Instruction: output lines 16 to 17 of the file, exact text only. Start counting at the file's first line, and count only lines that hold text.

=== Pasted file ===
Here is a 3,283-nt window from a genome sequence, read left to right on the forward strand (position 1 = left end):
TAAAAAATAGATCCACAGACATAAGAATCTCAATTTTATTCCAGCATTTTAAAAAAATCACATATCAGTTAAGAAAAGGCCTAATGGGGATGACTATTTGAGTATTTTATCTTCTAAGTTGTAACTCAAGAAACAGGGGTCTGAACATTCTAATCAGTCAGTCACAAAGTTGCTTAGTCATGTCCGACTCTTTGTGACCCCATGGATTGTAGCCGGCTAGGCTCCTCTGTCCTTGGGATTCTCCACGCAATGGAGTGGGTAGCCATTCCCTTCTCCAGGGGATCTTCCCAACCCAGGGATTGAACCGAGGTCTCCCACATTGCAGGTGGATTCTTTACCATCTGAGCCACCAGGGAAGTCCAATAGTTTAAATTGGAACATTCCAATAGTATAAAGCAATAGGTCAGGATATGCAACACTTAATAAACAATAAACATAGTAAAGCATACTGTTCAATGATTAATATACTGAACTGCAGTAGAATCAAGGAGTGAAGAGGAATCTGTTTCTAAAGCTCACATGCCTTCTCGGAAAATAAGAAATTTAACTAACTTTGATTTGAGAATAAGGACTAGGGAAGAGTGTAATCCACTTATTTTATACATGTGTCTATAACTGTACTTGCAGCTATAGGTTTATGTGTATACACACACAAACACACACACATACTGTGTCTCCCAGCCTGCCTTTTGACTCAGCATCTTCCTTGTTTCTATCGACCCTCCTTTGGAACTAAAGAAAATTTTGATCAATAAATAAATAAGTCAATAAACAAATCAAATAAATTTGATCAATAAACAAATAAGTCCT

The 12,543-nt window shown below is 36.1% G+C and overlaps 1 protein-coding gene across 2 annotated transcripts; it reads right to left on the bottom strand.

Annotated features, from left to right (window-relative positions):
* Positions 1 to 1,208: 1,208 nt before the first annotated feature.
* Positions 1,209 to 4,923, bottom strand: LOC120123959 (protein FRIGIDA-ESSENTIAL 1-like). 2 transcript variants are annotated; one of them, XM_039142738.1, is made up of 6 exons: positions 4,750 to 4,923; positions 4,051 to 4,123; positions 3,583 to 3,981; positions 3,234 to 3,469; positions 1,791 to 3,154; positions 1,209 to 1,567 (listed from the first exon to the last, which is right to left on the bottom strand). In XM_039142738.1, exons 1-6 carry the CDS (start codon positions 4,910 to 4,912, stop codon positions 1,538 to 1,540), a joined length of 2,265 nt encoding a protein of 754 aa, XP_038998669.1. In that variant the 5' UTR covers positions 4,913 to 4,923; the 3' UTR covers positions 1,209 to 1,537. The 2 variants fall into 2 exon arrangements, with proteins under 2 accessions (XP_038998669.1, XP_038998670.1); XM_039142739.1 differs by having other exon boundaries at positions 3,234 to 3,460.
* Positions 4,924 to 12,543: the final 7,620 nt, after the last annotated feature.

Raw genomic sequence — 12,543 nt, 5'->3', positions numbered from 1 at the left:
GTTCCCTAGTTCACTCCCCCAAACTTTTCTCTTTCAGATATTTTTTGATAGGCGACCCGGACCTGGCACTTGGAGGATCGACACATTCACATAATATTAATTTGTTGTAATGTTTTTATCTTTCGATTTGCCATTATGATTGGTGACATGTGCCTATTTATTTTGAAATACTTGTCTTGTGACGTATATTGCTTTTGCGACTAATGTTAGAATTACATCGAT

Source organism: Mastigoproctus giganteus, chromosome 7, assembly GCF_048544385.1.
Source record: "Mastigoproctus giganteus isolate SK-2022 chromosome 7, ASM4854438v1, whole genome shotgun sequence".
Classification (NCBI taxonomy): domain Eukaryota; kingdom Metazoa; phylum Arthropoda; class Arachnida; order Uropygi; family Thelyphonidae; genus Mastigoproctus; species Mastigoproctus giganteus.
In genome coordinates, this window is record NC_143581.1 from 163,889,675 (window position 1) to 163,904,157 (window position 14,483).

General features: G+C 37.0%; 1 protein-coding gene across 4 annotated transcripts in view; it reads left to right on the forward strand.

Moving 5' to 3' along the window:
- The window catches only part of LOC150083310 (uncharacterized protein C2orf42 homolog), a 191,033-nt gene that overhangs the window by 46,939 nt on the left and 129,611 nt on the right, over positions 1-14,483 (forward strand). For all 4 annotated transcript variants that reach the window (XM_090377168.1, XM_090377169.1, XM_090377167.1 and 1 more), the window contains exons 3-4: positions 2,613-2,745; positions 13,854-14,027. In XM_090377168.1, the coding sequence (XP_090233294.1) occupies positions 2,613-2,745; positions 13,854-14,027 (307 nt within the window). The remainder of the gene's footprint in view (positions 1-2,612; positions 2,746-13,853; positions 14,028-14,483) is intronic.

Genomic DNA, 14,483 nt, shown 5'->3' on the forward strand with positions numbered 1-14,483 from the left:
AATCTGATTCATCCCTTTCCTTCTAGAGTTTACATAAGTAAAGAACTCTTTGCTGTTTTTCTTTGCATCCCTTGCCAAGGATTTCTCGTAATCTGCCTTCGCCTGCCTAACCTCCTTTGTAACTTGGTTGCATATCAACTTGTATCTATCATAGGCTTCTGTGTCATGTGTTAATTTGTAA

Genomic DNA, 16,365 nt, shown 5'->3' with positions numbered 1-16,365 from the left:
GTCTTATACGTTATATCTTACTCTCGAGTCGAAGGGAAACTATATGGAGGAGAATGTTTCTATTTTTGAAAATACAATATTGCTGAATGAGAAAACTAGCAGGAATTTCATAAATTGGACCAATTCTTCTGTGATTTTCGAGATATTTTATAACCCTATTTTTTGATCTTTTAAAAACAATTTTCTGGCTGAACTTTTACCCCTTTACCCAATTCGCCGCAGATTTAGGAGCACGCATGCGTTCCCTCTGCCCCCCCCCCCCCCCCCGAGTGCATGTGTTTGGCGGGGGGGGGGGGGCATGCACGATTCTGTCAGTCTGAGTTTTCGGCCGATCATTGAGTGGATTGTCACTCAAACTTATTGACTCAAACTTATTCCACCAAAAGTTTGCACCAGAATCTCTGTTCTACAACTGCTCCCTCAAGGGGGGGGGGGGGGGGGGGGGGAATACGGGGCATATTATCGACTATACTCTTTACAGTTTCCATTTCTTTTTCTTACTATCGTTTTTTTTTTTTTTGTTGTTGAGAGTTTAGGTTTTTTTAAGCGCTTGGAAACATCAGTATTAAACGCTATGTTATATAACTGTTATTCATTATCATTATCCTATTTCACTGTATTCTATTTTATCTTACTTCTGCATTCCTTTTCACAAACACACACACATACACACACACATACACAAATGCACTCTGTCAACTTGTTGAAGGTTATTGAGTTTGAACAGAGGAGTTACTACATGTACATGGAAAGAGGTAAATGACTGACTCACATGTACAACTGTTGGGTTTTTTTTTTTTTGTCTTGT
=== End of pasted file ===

- The window catches only part of LOC150083310 (uncharacterized protein C2orf42 homolog), a 191,033-nt gene that overhangs the window by 46,939 nt on the left and 129,611 nt on the right, over positions 1-14,483 (forward strand). For all 4 annotated transcript variants that reach the window (XM_090377168.1, XM_090377169.1, XM_090377167.1 and 1 more), the window contains exons 3-4: positions 2,613-2,745; positions 13,854-14,027. In XM_090377168.1, the coding sequence (XP_090233294.1) occupies positions 2,613-2,745; positions 13,854-14,027 (307 nt within the window). The remainder of the gene's footprint in view (positions 1-2,612; positions 2,746-13,853; positions 14,028-14,483) is intronic.

Genomic DNA, 14,483 nt, shown 5'->3' on the forward strand with positions numbered 1-14,483 from the left: